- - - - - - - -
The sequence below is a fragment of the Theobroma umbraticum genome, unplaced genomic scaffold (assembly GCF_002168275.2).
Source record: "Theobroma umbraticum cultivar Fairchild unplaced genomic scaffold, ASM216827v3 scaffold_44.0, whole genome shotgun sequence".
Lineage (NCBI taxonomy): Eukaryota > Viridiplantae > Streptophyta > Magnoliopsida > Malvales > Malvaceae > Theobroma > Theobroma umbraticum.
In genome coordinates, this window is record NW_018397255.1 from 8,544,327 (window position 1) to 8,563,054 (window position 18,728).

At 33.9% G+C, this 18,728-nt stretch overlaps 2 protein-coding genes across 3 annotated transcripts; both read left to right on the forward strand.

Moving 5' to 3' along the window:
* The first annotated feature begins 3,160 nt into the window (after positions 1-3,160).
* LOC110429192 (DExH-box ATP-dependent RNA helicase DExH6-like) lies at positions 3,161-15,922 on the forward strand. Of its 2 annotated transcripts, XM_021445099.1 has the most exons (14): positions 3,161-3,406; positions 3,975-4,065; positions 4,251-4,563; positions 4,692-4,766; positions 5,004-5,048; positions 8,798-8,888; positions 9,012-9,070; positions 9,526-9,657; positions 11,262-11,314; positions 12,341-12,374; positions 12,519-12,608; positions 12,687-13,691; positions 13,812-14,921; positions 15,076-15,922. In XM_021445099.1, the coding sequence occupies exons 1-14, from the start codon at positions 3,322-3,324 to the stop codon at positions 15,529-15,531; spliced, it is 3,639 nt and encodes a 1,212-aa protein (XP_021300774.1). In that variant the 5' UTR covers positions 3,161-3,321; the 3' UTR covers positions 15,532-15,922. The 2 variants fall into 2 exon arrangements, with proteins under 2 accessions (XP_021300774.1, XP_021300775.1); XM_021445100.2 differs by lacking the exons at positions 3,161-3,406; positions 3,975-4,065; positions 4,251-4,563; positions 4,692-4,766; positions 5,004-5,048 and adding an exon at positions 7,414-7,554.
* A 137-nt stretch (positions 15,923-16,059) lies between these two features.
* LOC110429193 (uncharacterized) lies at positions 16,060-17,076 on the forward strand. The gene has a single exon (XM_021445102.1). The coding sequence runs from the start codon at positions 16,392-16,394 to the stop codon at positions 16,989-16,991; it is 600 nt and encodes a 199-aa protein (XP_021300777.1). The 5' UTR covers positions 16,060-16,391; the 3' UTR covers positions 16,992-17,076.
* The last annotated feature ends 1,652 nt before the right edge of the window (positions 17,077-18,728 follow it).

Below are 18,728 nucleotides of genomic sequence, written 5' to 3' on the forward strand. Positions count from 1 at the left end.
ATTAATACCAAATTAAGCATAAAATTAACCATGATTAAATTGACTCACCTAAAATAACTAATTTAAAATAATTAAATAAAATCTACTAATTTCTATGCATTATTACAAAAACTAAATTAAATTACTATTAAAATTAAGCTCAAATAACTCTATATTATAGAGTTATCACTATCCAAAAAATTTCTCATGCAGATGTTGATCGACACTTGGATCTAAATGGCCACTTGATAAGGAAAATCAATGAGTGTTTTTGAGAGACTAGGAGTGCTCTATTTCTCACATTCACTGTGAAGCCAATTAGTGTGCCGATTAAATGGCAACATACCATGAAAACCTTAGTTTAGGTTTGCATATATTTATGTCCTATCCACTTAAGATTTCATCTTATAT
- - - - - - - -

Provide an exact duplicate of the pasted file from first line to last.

The sequence below is a fragment of the Theobroma umbraticum genome, unplaced genomic scaffold (assembly GCF_002168275.2).
Source record: "Theobroma umbraticum cultivar Fairchild unplaced genomic scaffold, ASM216827v3 scaffold_44.0, whole genome shotgun sequence".
Lineage (NCBI taxonomy): Eukaryota > Viridiplantae > Streptophyta > Magnoliopsida > Malvales > Malvaceae > Theobroma > Theobroma umbraticum.
In genome coordinates, this window is record NW_018397255.1 from 8,544,327 (window position 1) to 8,563,054 (window position 18,728).

At 33.9% G+C, this 18,728-nt stretch overlaps 2 protein-coding genes across 3 annotated transcripts; both read left to right on the forward strand.

Moving 5' to 3' along the window:
* The first annotated feature begins 3,160 nt into the window (after positions 1-3,160).
* LOC110429192 (DExH-box ATP-dependent RNA helicase DExH6-like) lies at positions 3,161-15,922 on the forward strand. Of its 2 annotated transcripts, XM_021445099.1 has the most exons (14): positions 3,161-3,406; positions 3,975-4,065; positions 4,251-4,563; positions 4,692-4,766; positions 5,004-5,048; positions 8,798-8,888; positions 9,012-9,070; positions 9,526-9,657; positions 11,262-11,314; positions 12,341-12,374; positions 12,519-12,608; positions 12,687-13,691; positions 13,812-14,921; positions 15,076-15,922. In XM_021445099.1, the coding sequence occupies exons 1-14, from the start codon at positions 3,322-3,324 to the stop codon at positions 15,529-15,531; spliced, it is 3,639 nt and encodes a 1,212-aa protein (XP_021300774.1). In that variant the 5' UTR covers positions 3,161-3,321; the 3' UTR covers positions 15,532-15,922. The 2 variants fall into 2 exon arrangements, with proteins under 2 accessions (XP_021300774.1, XP_021300775.1); XM_021445100.2 differs by lacking the exons at positions 3,161-3,406; positions 3,975-4,065; positions 4,251-4,563; positions 4,692-4,766; positions 5,004-5,048 and adding an exon at positions 7,414-7,554.
* A 137-nt stretch (positions 15,923-16,059) lies between these two features.
* LOC110429193 (uncharacterized) lies at positions 16,060-17,076 on the forward strand. The gene has a single exon (XM_021445102.1). The coding sequence runs from the start codon at positions 16,392-16,394 to the stop codon at positions 16,989-16,991; it is 600 nt and encodes a 199-aa protein (XP_021300777.1). The 5' UTR covers positions 16,060-16,391; the 3' UTR covers positions 16,992-17,076.
* The last annotated feature ends 1,652 nt before the right edge of the window (positions 17,077-18,728 follow it).

Below are 18,728 nucleotides of genomic sequence, written 5' to 3' on the forward strand. Positions count from 1 at the left end.
ATTAATACCAAATTAAGCATAAAATTAACCATGATTAAATTGACTCACCTAAAATAACTAATTTAAAATAATTAAATAAAATCTACTAATTTCTATGCATTATTACAAAAACTAAATTAAATTACTATTAAAATTAAGCTCAAATAACTCTATATTATAGAGTTATCACTATCCAAAAAATTTCTCATGCAGATGTTGATCGACACTTGGATCTAAATGGCCACTTGATAAGGAAAATCAATGAGTGTTTTTGAGAGACTAGGAGTGCTCTATTTCTCACATTCACTGTGAAGCCAATTAGTGTGCCGATTAAATGGCAACATACCATGAAAACCTTAGTTTAGGTTTGCATATATTTATGTCCTATCCACTTAAGATTTCATCTTATAT